by Thomas E. Skidmore

China’s Unresolved Issues: Politics, Development, and Culture
by Suzanne Ogden

The Crisis of Marxist Ideology in Eastern Europe: The Poverty of Utopia
by Vladimir Tismaneanu

International Law and the Use of Force by National Liberation Movements
by Heather Wilson

Mirror in the Shrine: American Encounters with Meiji Japan
by Robert A. Rosenstone

Crisis in Central America: Regional Dynamics and the U.S. Policy in the 1980s
by Nora Hamilton, Jeffrey A. Frieden, Linda Fuller, and Manuel Pastor

The Cuban Missle Crisis of 1962: Needless or Necessary
by William J. Medland

United Nations, Divided World: The UN’s Role in International Relations
by Adam Roberts and Benedict Kingsbury

Egypt From Nasser to Mubarak: A Flawed Revolution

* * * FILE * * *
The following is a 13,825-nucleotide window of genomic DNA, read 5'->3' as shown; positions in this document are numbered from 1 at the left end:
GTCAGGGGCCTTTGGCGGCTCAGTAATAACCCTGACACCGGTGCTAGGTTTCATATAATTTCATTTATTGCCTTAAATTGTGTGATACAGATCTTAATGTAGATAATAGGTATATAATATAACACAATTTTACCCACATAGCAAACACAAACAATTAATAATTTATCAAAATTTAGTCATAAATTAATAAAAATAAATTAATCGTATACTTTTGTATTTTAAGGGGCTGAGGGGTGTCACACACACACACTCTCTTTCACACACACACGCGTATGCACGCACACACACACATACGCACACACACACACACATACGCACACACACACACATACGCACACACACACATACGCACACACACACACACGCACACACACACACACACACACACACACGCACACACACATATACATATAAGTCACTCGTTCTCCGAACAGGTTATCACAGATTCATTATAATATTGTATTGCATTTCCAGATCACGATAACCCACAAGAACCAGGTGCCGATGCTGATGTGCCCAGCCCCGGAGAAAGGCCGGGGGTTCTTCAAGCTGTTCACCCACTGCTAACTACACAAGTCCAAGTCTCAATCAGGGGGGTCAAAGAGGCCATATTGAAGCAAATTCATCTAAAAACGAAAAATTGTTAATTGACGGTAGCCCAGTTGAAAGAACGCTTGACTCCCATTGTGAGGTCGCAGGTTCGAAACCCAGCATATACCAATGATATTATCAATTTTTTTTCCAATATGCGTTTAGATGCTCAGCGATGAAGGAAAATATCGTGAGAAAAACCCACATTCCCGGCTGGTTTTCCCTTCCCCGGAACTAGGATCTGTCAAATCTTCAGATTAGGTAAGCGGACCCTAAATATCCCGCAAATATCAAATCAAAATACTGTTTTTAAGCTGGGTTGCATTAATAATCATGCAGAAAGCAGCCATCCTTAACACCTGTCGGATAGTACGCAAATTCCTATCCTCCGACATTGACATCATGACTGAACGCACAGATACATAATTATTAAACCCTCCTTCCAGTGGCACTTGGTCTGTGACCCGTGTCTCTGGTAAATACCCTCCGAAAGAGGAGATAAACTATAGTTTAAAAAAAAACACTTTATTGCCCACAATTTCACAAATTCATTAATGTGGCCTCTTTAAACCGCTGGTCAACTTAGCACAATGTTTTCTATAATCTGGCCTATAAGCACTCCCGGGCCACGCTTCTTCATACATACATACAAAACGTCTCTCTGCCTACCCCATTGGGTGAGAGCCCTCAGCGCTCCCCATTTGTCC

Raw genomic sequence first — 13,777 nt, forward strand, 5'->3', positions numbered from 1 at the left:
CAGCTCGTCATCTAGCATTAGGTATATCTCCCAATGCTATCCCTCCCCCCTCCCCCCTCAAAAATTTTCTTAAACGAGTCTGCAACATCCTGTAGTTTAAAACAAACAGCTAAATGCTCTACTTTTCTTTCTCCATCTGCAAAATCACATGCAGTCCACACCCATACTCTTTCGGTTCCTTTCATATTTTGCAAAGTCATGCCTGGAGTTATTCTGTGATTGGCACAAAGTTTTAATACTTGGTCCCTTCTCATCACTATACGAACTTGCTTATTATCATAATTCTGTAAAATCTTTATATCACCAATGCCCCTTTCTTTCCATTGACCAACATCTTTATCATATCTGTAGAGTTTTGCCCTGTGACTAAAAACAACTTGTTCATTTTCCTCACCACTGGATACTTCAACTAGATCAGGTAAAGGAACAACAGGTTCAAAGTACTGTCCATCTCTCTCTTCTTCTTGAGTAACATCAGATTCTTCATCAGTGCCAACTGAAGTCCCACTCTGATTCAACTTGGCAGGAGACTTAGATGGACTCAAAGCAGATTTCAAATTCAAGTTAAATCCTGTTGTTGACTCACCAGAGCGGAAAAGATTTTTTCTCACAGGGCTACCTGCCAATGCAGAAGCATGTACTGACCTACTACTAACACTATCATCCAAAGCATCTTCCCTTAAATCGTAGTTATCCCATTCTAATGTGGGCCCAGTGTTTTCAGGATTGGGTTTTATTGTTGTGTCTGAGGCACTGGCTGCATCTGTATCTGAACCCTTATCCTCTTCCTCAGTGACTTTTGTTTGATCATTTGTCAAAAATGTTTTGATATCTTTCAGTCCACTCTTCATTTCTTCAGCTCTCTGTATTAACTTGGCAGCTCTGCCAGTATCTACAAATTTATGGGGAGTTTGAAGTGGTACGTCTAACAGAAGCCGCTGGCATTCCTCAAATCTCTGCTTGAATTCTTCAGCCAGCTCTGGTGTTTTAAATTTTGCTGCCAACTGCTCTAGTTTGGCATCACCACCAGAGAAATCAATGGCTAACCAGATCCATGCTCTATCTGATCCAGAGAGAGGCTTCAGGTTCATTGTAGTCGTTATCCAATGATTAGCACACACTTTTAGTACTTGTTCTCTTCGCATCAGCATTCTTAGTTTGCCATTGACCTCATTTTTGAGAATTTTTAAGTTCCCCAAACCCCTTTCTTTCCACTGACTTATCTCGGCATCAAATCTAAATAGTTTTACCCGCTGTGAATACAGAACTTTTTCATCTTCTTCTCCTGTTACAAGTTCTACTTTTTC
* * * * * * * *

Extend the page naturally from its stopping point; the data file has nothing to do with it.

by Anthony McDermott

The Great U-Turn: Corporate Restructuring and the Polarizing of America
by Bennett Harrison and Barry Bluestone

Mrs. Thatcher’s Revolution: The Ending of the Socialist Era
by Peter Jenkins

U.S.-Soviet Security Cooperation: Achievements, Failures, Lessons
by Alexander L. George, Philip J. Farley, Alexander Dallin

Trading Places: How We Allowed Japan to Take the Lead
by Clyde V. Prestowitz, Jr.

Women, Human Settlements, and Housing
by Caroline O.N. Moser and Linda Peake

Politics in the United Nations System
by Lawrence Finkelstein

Cold Will: The Defense of Finland
by Tomas Ries

Meeting the Communist Threat: Truman to Reagan
by Thomas G. Paterson

Pax Atomica: The Nuclear Defense Debate in West Germany During the Adenauer Era
by Marc Cioc

14:1 – Winter 1990

13:1 – Winter 1989